“No, it’s not,” said the small voice of insecurity that generally likes to make its opinions heard when I’m least interested in hearing them. “It’s a holiday party with your new sweetie. The first holiday party you’ve ever attended with a date in your nearly 30 years on this planet.”
“Shut up!” I hissed. “That’s classified information.”
“It’s blog fodder,” said the voice.
“That too,” I conceded. “Now, if you’ve finished lowering my self-esteem, I’ve got a party to go to.”

After much deliberation (and quite possibly the first game of eeny-meeny-miny-moe I’ve played since grade school) I’d selected what I hoped would be the perfect outfit and was debating the merits of comfortable and sensible versus sexy and stylish in the footwear department, when my phone rang.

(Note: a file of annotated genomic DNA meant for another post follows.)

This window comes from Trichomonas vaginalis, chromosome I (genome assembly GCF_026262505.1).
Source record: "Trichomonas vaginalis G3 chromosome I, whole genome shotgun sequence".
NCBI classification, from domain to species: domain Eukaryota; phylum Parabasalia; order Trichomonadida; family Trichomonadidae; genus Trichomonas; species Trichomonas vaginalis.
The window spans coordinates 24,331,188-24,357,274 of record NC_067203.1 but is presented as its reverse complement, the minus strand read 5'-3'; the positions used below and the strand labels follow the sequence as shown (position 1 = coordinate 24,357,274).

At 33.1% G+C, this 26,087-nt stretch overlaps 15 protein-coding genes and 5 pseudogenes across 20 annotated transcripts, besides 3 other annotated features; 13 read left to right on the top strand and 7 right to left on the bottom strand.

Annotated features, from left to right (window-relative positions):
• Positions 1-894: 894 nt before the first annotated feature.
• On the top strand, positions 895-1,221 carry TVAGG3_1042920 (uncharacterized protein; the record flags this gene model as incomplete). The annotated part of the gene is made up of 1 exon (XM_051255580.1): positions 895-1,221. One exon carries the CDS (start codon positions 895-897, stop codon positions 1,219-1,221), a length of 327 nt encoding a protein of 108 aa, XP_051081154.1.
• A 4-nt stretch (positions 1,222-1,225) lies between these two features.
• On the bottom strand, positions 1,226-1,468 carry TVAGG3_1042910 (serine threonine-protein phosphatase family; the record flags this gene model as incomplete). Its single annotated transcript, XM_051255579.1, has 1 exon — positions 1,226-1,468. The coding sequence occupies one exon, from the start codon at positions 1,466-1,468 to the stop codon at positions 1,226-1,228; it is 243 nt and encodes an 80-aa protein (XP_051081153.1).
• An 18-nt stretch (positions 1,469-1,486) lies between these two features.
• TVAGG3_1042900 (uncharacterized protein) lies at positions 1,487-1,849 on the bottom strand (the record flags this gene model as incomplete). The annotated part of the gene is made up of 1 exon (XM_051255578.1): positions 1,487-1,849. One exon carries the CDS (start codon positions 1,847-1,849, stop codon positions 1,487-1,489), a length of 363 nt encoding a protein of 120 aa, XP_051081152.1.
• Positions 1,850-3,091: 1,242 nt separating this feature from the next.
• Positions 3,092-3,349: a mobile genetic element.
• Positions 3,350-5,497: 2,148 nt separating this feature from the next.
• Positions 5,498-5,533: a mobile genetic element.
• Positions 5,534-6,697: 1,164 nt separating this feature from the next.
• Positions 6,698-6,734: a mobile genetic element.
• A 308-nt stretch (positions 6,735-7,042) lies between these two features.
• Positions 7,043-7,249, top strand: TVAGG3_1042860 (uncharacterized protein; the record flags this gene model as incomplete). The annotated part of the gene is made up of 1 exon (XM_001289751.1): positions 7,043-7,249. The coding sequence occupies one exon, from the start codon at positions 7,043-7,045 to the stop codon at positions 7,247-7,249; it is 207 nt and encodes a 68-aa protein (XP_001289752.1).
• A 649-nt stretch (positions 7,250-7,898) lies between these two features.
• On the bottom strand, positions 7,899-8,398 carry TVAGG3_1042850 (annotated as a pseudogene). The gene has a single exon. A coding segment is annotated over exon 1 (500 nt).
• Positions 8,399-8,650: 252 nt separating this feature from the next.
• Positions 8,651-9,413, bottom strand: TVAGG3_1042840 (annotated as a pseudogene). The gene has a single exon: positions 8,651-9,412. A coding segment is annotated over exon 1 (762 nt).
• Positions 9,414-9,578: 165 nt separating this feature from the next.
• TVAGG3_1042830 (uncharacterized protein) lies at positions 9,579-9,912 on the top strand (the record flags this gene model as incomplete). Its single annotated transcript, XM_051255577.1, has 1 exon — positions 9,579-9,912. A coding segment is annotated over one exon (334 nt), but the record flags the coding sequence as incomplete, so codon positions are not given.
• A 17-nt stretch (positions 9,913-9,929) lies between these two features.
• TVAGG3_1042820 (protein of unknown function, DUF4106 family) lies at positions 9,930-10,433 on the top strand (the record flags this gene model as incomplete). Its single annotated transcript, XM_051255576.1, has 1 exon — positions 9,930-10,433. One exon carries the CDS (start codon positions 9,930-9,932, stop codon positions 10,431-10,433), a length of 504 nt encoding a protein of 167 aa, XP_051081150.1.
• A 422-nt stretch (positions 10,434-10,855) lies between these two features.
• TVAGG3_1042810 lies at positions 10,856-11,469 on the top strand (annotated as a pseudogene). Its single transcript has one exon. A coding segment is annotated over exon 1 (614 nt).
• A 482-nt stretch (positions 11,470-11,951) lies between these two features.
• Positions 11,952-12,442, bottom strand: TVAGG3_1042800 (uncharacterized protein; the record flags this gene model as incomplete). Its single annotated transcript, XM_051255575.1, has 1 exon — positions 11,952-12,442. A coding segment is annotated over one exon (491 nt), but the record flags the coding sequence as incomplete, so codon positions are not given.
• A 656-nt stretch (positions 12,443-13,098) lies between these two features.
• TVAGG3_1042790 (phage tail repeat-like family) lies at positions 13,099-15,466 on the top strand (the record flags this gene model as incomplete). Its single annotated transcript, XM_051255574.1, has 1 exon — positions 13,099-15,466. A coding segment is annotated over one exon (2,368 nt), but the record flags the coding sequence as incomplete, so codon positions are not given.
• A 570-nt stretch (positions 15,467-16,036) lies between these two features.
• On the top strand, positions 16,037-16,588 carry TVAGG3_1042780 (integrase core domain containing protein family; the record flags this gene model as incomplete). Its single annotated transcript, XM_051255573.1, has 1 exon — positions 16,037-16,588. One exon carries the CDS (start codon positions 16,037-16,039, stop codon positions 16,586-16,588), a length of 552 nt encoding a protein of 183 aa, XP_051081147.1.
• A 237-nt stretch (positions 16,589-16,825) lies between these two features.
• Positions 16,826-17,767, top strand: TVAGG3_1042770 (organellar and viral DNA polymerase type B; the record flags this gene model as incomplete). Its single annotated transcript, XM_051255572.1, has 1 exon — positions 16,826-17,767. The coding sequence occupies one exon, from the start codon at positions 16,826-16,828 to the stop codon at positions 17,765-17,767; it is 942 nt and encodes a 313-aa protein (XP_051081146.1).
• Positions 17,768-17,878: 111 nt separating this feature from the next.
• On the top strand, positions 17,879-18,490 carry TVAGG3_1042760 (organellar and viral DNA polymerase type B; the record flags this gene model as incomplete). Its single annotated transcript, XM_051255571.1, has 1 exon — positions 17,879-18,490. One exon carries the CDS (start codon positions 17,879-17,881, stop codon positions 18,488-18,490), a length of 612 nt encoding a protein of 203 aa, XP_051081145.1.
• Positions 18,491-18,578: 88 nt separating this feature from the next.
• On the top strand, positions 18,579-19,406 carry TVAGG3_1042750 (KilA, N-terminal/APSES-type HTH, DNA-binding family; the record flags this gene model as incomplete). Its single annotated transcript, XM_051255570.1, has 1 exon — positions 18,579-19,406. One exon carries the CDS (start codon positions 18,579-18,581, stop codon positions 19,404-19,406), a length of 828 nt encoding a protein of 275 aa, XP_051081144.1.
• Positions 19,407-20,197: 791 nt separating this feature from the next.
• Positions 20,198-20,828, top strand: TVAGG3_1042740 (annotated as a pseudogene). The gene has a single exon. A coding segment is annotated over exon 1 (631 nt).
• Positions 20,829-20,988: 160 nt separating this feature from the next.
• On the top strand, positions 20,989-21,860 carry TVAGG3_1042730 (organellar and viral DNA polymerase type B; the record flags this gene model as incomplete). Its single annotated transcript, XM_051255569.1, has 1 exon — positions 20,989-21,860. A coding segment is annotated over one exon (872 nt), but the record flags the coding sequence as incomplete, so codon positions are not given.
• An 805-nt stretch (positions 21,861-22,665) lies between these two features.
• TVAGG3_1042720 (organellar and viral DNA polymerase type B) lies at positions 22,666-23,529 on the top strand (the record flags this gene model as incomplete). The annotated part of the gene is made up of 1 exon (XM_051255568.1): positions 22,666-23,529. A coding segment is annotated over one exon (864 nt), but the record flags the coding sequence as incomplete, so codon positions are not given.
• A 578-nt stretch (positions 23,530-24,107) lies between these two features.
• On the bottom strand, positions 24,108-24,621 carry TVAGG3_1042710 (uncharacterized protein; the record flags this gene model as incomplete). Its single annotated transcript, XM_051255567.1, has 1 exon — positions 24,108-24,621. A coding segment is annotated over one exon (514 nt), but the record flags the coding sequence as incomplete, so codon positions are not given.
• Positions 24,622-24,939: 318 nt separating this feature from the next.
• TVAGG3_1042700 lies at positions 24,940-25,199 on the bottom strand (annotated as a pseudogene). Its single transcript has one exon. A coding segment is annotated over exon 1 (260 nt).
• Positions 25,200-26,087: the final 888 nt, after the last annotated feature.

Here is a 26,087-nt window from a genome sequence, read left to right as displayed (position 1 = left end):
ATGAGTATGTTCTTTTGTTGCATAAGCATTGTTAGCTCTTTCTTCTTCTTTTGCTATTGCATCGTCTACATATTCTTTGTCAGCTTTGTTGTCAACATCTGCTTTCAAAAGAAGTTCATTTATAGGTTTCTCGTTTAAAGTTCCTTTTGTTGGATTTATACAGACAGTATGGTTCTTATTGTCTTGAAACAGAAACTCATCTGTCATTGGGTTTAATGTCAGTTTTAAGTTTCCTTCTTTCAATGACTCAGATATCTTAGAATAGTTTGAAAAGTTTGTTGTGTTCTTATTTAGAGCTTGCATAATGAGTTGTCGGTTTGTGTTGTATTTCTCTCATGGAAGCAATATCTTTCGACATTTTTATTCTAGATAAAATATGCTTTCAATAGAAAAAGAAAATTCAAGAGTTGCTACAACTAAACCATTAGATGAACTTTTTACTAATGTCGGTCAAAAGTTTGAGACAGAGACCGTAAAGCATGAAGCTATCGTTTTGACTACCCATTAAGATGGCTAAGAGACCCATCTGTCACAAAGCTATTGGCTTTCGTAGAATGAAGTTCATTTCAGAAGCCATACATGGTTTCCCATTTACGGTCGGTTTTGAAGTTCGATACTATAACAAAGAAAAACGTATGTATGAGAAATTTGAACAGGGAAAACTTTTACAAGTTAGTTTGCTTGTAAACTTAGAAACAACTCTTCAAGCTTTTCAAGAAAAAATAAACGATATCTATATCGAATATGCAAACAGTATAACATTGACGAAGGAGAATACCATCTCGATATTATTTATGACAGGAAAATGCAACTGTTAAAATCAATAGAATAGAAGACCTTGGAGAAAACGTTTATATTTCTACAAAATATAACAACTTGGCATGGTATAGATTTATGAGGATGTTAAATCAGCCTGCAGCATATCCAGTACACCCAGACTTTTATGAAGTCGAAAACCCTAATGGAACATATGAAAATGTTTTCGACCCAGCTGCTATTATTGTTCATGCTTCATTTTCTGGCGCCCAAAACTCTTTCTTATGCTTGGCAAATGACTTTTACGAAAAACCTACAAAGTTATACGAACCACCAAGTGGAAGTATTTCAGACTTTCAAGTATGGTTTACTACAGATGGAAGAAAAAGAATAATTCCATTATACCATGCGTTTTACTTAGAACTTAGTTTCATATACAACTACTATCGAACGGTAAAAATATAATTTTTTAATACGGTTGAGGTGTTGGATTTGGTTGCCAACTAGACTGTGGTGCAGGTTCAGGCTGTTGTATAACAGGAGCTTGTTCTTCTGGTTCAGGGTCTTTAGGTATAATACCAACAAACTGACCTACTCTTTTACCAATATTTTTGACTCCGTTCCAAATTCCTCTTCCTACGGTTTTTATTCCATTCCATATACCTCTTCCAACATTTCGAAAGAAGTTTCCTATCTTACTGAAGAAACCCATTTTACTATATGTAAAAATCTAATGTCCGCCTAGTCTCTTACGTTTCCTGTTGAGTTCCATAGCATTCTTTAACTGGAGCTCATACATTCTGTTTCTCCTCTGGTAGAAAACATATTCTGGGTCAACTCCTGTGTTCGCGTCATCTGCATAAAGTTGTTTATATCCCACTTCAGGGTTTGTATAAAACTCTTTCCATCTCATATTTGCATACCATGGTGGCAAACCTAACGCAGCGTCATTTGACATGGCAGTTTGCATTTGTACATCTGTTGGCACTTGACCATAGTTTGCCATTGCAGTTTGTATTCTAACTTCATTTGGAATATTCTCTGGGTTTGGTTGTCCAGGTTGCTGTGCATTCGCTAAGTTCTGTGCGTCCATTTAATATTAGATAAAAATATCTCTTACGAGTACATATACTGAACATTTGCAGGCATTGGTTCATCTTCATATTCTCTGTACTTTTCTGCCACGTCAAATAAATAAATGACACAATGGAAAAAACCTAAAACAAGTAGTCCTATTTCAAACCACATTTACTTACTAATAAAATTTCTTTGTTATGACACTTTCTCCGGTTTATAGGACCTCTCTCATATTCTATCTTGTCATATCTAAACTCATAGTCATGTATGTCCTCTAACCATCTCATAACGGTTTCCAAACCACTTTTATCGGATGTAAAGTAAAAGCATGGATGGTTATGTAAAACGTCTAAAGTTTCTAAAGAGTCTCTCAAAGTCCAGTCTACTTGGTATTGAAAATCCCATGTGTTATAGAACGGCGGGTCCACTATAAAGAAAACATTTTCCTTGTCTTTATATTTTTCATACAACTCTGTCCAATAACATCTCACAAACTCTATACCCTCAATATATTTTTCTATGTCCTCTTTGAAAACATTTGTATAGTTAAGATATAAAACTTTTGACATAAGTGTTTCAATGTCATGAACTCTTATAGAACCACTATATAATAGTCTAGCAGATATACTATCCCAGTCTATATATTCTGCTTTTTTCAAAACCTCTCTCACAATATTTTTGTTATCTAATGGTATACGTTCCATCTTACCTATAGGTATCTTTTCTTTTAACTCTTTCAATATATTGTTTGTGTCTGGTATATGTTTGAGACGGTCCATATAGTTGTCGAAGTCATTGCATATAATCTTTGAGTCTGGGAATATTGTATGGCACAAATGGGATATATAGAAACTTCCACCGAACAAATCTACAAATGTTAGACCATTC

“So, what are you wearing to the party tonight?” (It was my dad.).
“I don’t know,” I answered, contemplating the potential danger of blind woman and high-heeled shoe versus hard wood floor.
“What? What do you mean you don’t know? You’re going to a holiday party with your new beau. This is an essential detail.”
“Thanks, Dad,” I said, endeavoring to calm my breathing that had quickened through a combination of nerves, frustration, and tight pants.
“So what are you wearing?” he continued. “You want to look nice. Something that straddles the line between ‘professional’ and… ‘available.'”
“I-what?” Christopher Columbus! I wasn’t having this conversation with my father. I have a very short list of things that I never want to hear in my lifetime; it includes cats caught in a garbage disposal and Colin Firth’s American accent. Now we’ll just add to that any conversation with my father that includes or in any way references the topic of sex or sexuality.
“I, um, Dad, I don’t…want to have this conversation.”
“Well, whatever you wear, just don’t look too sexy, and behave yourself.”
No, not the “Remember-your-catholic-morals” conversation. Please. I mean, if the fact that I’m not dating a catholic already means I’m shopping for a condo in Hell, we might as well just move in together and have done with it.